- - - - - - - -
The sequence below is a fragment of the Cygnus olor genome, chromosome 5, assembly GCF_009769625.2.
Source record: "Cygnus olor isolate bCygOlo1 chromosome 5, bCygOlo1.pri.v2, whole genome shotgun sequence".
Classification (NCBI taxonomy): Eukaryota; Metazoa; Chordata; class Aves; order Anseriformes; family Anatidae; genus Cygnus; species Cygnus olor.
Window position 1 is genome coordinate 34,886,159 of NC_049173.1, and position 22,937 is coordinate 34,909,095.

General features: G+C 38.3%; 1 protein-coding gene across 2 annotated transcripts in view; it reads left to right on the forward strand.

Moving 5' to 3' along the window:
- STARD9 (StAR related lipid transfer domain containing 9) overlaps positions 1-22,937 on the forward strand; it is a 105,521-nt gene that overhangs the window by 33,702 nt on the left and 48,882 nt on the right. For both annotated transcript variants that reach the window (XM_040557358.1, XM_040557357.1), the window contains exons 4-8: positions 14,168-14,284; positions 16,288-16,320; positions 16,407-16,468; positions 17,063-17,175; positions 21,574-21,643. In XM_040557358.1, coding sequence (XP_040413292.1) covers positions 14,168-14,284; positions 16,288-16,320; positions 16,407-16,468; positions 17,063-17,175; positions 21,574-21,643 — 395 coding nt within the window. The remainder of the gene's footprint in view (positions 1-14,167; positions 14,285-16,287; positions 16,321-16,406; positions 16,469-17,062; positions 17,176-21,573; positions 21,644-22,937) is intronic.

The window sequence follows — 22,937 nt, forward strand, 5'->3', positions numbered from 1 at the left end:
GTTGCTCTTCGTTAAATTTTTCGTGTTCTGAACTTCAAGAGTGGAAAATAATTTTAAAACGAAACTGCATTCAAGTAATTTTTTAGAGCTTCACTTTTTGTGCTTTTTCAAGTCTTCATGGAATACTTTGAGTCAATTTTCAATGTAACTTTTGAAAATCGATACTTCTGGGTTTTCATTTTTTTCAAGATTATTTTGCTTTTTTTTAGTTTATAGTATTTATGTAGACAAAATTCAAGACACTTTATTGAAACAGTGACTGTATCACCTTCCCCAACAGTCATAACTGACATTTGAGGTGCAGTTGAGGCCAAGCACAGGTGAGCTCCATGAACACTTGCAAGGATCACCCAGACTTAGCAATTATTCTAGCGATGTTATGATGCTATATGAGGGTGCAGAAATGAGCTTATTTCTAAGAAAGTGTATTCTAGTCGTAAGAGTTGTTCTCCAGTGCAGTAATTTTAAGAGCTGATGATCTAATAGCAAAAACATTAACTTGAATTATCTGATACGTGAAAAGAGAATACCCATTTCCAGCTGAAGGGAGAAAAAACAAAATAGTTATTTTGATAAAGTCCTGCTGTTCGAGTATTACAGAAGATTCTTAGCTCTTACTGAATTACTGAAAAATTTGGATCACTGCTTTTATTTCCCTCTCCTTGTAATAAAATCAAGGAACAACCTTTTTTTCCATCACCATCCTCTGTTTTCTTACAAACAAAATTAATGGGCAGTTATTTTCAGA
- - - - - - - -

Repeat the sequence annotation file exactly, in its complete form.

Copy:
The sequence below is a fragment of the Cygnus olor genome, chromosome 5, assembly GCF_009769625.2.
Source record: "Cygnus olor isolate bCygOlo1 chromosome 5, bCygOlo1.pri.v2, whole genome shotgun sequence".
Classification (NCBI taxonomy): Eukaryota; Metazoa; Chordata; class Aves; order Anseriformes; family Anatidae; genus Cygnus; species Cygnus olor.
Window position 1 is genome coordinate 34,886,159 of NC_049173.1, and position 22,937 is coordinate 34,909,095.

General features: G+C 38.3%; 1 protein-coding gene across 2 annotated transcripts in view; it reads left to right on the forward strand.

Moving 5' to 3' along the window:
- STARD9 (StAR related lipid transfer domain containing 9) overlaps positions 1-22,937 on the forward strand; it is a 105,521-nt gene that overhangs the window by 33,702 nt on the left and 48,882 nt on the right. For both annotated transcript variants that reach the window (XM_040557358.1, XM_040557357.1), the window contains exons 4-8: positions 14,168-14,284; positions 16,288-16,320; positions 16,407-16,468; positions 17,063-17,175; positions 21,574-21,643. In XM_040557358.1, coding sequence (XP_040413292.1) covers positions 14,168-14,284; positions 16,288-16,320; positions 16,407-16,468; positions 17,063-17,175; positions 21,574-21,643 — 395 coding nt within the window. The remainder of the gene's footprint in view (positions 1-14,167; positions 14,285-16,287; positions 16,321-16,406; positions 16,469-17,062; positions 17,176-21,573; positions 21,644-22,937) is intronic.

The window sequence follows — 22,937 nt, forward strand, 5'->3', positions numbered from 1 at the left end:
GTTGCTCTTCGTTAAATTTTTCGTGTTCTGAACTTCAAGAGTGGAAAATAATTTTAAAACGAAACTGCATTCAAGTAATTTTTTAGAGCTTCACTTTTTGTGCTTTTTCAAGTCTTCATGGAATACTTTGAGTCAATTTTCAATGTAACTTTTGAAAATCGATACTTCTGGGTTTTCATTTTTTTCAAGATTATTTTGCTTTTTTTTAGTTTATAGTATTTATGTAGACAAAATTCAAGACACTTTATTGAAACAGTGACTGTATCACCTTCCCCAACAGTCATAACTGACATTTGAGGTGCAGTTGAGGCCAAGCACAGGTGAGCTCCATGAACACTTGCAAGGATCACCCAGACTTAGCAATTATTCTAGCGATGTTATGATGCTATATGAGGGTGCAGAAATGAGCTTATTTCTAAGAAAGTGTATTCTAGTCGTAAGAGTTGTTCTCCAGTGCAGTAATTTTAAGAGCTGATGATCTAATAGCAAAAACATTAACTTGAATTATCTGATACGTGAAAAGAGAATACCCATTTCCAGCTGAAGGGAGAAAAAACAAAATAGTTATTTTGATAAAGTCCTGCTGTTCGAGTATTACAGAAGATTCTTAGCTCTTACTGAATTACTGAAAAATTTGGATCACTGCTTTTATTTCCCTCTCCTTGTAATAAAATCAAGGAACAACCTTTTTTTCCATCACCATCCTCTGTTTTCTTACAAACAAAATTAATGGGCAGTTATTTTCAGA